Click button to register for drum making class

What happens in class

Wayne Manthey, Master drum maker, has taught hundreds of people how to make their own drum. You will start with a pre-constructed cedar frame, deer hides, and a bucket of walnut stain. (Yes, you should dress for messy work or bring a smock to wear).

First, choose your frame, lay out the hides and take a few moments to connect to each piece and to envision them coming together to create one entity.

After cutting out the drum circles, master drum maker Wayne Manthey will take you, one step at a time, through the rest of the process. Perhaps we should say making your drum is a journey because, through story and shared experience, you will come to understand this instrument which is core to so many cultures and healing traditions.

The drum is the circle, it is the cycle of life. It is the earth and moon and all of these things to those who use the drum for trance or spiritual work. When you make your drum, you will honor the four directions and the center heart of the earth. There are no words that can completely describe what it feels like to make your own drum, except maybe magic.

Wayne Manthey on Drum Making

As I started making drums, I was especially interested in the vibration of rawhide and the sound it makes.  Once I was able to consistently achieve the quality sound and felling I was looking for, assign antlers, wood, stone, and lacing variations made the drums more decorative and visually pleasing.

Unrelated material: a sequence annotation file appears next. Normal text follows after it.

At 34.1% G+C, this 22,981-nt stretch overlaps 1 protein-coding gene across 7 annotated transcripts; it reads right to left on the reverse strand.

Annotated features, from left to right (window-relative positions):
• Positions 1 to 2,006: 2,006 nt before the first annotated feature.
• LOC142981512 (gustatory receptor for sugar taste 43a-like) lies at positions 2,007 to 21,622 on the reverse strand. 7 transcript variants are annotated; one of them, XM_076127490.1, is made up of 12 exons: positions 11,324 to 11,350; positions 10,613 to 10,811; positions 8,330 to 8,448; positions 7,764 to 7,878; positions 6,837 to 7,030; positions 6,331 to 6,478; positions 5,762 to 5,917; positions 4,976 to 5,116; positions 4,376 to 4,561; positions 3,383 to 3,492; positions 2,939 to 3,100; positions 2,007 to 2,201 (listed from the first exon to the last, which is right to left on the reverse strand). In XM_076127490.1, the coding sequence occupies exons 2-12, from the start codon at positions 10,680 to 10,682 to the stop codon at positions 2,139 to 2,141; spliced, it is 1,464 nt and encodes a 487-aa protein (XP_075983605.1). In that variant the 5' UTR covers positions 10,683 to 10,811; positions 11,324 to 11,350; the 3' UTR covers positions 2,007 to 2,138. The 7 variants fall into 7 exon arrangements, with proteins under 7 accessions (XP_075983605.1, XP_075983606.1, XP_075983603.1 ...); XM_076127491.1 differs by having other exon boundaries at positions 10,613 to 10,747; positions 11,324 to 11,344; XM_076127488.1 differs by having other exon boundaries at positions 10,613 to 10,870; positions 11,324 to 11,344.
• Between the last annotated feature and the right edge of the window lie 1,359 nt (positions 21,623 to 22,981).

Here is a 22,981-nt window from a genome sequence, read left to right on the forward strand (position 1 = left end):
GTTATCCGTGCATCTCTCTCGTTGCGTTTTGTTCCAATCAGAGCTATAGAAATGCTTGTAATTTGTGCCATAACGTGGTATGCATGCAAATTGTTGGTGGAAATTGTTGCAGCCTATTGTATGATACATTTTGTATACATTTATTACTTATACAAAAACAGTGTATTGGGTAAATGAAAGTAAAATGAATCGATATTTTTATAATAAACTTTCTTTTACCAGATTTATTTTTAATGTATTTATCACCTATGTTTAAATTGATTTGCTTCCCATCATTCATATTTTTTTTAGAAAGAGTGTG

The healing properties of a drum are found in the elements that make it:  wood and animal hide.

Making personal frame drums is a journey that is individually and spiritually meaningful.  Teaching drum making classes involves storytelling and introspection.  The drum symbolizes the heartbeat of life, the heartbeat of community.  It is not simply an art form, but a tool for cleansing, centering and focusing one’s intentions for health and happiness.

Drums teach responsibility.  Making them is an honor, a meditation, and continue to reveal lessons for me as well.

Don’t miss a beat

The goal of life is to make your heartbeat match the beat of the universe, to match your nature with Nature. ~Joseph Campbell

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The Visionary Art of Paul B. Rucker

Take a journey through physical self, levels of consciousness, and into transcendent realms.

Inspired by myth, diety and personal revelation, Paul paints vivid colors and light-lines to evoke the dancing energy surrounding both traditional and new mythic figures. His original art is featured at the Eye of Horus, both on our gallery wall, as well as throughout the store.

We also carry some of these images and several of his other works as limited edition prints, all in runs of less than 500.  Prints start at only $15 for limited edition, archival quality prints of 24 of Paul’s paintings, both in the store and in the Art of Paul Rucker section of our online shop.  Each is signed and numbered by the artist and come with a certificate of authenticity.

Interview with Paul Rucker